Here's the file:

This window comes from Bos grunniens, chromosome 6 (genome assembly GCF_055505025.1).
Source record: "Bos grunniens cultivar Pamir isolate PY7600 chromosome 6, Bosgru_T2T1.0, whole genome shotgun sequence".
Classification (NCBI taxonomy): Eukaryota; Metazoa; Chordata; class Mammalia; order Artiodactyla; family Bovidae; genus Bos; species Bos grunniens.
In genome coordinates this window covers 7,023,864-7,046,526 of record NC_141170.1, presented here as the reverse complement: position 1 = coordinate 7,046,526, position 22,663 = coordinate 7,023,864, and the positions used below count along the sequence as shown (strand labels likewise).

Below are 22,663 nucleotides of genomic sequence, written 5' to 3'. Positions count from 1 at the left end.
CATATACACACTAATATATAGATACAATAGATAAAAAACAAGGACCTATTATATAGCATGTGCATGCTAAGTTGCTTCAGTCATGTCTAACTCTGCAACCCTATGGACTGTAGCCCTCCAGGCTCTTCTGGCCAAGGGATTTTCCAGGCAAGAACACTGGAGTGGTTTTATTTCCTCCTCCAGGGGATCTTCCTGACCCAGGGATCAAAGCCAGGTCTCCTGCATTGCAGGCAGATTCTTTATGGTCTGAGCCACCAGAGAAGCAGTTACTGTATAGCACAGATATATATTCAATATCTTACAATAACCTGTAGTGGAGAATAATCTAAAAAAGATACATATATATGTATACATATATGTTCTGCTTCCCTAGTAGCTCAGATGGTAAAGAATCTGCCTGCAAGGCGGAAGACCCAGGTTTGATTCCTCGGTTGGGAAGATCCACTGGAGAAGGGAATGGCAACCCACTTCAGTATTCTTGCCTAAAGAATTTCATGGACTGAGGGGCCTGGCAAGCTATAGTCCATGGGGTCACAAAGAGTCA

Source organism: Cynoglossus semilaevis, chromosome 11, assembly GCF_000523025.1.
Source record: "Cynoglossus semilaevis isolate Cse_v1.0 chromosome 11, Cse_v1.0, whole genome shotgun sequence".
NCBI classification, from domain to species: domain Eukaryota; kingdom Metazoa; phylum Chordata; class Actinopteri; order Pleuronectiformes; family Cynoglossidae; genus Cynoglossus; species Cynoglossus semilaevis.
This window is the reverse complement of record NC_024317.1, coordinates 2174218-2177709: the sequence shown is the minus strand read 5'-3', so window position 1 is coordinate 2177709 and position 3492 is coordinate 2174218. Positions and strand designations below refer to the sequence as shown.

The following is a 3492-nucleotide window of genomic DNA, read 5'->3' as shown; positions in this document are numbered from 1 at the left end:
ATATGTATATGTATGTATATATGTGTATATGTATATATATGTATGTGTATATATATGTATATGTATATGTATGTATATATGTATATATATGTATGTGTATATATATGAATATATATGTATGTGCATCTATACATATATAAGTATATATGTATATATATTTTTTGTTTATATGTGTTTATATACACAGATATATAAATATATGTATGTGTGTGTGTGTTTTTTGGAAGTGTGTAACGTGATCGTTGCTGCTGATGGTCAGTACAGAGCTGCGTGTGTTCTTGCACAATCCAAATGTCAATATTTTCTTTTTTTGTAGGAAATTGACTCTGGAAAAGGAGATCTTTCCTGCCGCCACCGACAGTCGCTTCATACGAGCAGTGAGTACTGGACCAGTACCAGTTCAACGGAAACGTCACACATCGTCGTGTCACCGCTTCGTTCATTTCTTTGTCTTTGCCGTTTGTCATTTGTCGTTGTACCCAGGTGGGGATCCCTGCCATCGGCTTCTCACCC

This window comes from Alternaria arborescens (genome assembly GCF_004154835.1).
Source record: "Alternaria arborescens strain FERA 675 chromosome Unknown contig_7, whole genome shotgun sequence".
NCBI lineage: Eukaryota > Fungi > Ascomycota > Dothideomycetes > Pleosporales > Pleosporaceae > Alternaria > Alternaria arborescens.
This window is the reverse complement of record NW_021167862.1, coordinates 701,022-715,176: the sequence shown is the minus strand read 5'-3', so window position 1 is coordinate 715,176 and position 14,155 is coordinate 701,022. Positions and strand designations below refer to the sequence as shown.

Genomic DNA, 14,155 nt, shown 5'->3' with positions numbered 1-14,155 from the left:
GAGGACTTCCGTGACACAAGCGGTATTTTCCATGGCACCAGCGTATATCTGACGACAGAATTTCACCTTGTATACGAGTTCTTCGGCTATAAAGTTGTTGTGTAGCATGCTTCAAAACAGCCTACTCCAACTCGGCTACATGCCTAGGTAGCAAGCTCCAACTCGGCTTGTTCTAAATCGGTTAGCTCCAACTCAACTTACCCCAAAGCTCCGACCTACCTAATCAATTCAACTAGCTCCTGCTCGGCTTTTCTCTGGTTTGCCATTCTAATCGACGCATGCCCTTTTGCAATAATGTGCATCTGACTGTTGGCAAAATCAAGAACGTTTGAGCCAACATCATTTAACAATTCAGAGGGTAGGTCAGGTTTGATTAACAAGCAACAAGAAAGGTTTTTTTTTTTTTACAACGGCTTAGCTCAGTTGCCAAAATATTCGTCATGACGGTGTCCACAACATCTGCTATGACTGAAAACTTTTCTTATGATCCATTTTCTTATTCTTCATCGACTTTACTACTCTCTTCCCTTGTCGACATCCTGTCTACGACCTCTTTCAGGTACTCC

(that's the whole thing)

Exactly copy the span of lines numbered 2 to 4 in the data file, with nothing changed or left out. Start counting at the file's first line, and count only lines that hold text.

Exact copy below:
Source record: "Bos grunniens cultivar Pamir isolate PY7600 chromosome 6, Bosgru_T2T1.0, whole genome shotgun sequence".
Classification (NCBI taxonomy): Eukaryota; Metazoa; Chordata; class Mammalia; order Artiodactyla; family Bovidae; genus Bos; species Bos grunniens.
In genome coordinates this window covers 7,023,864-7,046,526 of record NC_141170.1, presented here as the reverse complement: position 1 = coordinate 7,046,526, position 22,663 = coordinate 7,023,864, and the positions used below count along the sequence as shown (strand labels likewise).